regards is a small fraction of ours.

Grade inflation is a problem in higher education, especially in Ivy League institutions. What should be done to remedy the situation?

I don't think anything can be done to remedy the situation because of the impossibility of organizing institutions of higher learning to maintain reasonable and comparable standards. Boston University does not suffer from the degree of grade inflation that characterizes Harvard, although there are a few errant professors here who manage to give almost all As, even in very large classes, where something like a grading curve should be observed. But these professors are mercifully few, whereas, according to the published reports on the situation at Harvard, it is a commonplace situation there. At the same time, if Boston University were to go back to the point when a C was the average grade here, our graduates would be penalized by being in competition with students all over the country who are attending universities where A-minus and B-plus are the average grades. We do have programs, such as engineering, management, and the College of General Studies, where a C-plus average is maintained. Our standards in the sciences are quite rigorous. But in programs like The University Professors, in which the combined average SAT score of incoming freshmen is about 1500, it is perfectly reasonable that the grade point average should be well above C.

Do you think that Jon Westling will be remembered as a president who helped the University through a transitional period, or will there
be more to his legacy?

I don't think he will be remembered as a transitional president at all. There was no transition period after he assumed the presidency. Jon Westling will be recognized as a president who continued the advance of Boston University that was begun in 1971. He was chosen because of his intimate knowledge of Boston University and his commitment to the direction in which Boston University was moving - a direction that he had contributed to and supported from the time he joined the president's office as an assistant to the president, through the time when he was provost, and acting president and provost and executive vice president, and finally president. This was a seamless continuation of the advance of Boston University, intellectually, in terms of the quality of faculty and students, and in terms of the advancement of the campus through the construction of new buildings. The Student Village was his conception, and that's something I am very proud of.

And let us remember that while Boston University set records in fundraising while I was president, Jon Westling set new records in each of the six years of his presidency. Our annual level of fundraising from 1996 to the present has increased from approximately $44 million a year to $90.6 million. That is hardly the record of a transitional presidency. That is the record of a highly successful presidency.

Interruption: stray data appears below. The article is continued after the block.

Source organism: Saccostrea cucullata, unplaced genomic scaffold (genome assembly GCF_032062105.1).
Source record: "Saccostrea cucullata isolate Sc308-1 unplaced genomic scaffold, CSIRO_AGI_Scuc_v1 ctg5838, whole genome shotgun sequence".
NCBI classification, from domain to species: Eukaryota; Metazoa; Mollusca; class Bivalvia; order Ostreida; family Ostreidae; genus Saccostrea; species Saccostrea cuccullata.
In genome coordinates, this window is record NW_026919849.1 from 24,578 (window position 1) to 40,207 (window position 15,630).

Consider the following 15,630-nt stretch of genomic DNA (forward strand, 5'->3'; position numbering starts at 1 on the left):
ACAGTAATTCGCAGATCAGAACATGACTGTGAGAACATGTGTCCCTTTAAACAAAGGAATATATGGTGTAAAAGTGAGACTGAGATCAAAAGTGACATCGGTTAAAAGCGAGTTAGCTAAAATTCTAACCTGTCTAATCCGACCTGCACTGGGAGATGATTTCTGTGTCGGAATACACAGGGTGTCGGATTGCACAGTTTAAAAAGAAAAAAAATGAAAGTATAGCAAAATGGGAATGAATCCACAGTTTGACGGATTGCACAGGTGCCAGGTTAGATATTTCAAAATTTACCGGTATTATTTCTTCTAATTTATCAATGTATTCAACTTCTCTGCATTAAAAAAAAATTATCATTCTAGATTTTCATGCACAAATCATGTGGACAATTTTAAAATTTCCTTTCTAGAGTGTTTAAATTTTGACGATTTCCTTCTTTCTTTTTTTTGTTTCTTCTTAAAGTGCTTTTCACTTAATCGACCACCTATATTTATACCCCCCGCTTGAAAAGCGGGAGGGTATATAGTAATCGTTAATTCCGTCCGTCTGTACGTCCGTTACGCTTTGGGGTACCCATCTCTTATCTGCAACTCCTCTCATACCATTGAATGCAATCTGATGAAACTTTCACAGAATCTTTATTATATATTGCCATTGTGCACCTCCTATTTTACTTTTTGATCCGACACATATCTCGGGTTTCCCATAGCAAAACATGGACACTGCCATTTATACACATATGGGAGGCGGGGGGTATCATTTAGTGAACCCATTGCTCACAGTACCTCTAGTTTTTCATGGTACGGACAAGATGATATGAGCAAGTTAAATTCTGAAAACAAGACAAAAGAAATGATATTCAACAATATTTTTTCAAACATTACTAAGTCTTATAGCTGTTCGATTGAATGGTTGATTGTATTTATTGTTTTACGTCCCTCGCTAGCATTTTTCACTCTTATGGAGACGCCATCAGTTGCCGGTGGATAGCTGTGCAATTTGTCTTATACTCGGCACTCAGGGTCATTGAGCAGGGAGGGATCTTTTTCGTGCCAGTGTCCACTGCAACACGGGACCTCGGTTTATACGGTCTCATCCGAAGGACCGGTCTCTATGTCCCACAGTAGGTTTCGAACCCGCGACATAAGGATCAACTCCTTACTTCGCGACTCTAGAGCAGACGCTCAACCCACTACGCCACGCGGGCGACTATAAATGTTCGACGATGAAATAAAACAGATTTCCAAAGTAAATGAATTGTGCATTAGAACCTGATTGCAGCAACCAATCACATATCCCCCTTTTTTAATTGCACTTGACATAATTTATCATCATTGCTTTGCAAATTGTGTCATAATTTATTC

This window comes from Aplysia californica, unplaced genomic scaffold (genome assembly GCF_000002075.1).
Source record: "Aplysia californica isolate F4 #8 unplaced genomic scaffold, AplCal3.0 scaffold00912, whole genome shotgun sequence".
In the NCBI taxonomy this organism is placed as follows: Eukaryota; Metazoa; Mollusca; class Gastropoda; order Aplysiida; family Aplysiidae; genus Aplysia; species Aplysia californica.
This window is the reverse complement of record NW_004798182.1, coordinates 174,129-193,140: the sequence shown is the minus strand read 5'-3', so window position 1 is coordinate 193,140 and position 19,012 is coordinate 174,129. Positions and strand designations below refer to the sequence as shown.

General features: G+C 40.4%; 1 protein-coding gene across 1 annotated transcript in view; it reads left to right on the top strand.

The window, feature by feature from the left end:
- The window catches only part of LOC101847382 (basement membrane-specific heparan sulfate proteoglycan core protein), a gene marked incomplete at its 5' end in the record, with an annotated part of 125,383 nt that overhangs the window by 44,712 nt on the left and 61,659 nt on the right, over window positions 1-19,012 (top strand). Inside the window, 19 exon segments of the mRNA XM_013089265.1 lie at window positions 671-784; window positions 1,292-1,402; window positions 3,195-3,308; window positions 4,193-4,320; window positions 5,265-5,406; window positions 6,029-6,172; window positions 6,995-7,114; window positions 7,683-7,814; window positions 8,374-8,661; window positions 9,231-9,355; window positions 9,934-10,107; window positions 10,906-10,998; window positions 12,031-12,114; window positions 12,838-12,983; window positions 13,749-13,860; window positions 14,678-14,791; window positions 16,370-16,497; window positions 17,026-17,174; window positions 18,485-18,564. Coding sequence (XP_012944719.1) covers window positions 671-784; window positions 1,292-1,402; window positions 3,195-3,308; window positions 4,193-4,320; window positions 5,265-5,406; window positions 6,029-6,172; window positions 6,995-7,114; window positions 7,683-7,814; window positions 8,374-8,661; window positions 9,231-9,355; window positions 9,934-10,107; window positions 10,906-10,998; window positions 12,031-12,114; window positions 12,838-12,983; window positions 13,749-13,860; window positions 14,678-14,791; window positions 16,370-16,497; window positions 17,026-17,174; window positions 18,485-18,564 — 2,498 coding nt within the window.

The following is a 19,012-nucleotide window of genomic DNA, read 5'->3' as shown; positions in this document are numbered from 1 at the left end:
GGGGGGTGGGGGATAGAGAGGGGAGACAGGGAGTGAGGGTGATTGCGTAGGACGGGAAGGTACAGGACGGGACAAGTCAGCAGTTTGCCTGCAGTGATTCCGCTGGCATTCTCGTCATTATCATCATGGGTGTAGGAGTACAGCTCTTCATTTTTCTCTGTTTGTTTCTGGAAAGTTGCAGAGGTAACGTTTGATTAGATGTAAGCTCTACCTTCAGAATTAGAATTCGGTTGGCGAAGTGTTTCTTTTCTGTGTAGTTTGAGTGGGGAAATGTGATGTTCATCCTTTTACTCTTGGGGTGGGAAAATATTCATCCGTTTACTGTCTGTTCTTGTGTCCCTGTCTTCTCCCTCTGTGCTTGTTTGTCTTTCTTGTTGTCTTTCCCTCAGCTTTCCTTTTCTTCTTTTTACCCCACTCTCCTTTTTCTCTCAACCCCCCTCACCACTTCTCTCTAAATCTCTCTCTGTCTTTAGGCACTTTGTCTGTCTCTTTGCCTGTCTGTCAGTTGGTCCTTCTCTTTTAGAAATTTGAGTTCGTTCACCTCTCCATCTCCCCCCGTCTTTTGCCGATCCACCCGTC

Would you care to contrast your experience stepping into the position of authority now with the time when you came here in 1971?

The problems I face at the present time compared to the problems I faced in 1971 are microscopic. Boston University is a very well-run institution. There are superb people directing the various divisions in Boston University. I'm very proud of the quality of our vice presidents, for example, and we have an outstanding cadre of deans. This was certainly not the case when I came to Boston University. When I came here, we didn't have a list of our alumni.

We didn't have a balanced budget. We didn't have a computerized payroll system; every month, mistakes were made in the issuance of payroll checks. All of those systems are now in place. And financially speaking, the University is vastly better off.

When I came here in 1971, on a budget of $71 million, we had a 13 percent deficit of $8.8 million. We had an endowment of $18.8 million. We were raising only about $2.5 million a year. That's in striking contrast to today, when we have an endowment of about $654 million and we're raising $90.6 million a year. Back then, running Boston University was like trying to fly a 747 without avionics, without an instrument panel. Now, those systems are in place; then, we had no such systems.

Today we're in a phase of simply continuing the momentum created by my administration from 1971 to 1996, in which I was assisted substantially by Jon Westling and which continued under his leadership from 1996 until 2002. It's my present intention to continue the development and improvement that has been characteristic of Boston University for the last 31 years.

When you became president in 1971, computer technology was nowhere near as prominent and proficient as it is today. In what ways do you think it has improved the educational experience for students, and in what ways has this had a detrimental effect upon students?

In the sciences, there's no question about the importance of the computer. It has profoundly advanced the quality of the work of researchers. And there are some social sciences in which that's also true. Economics, for example, is making use of computers in some data gathering and data analysis.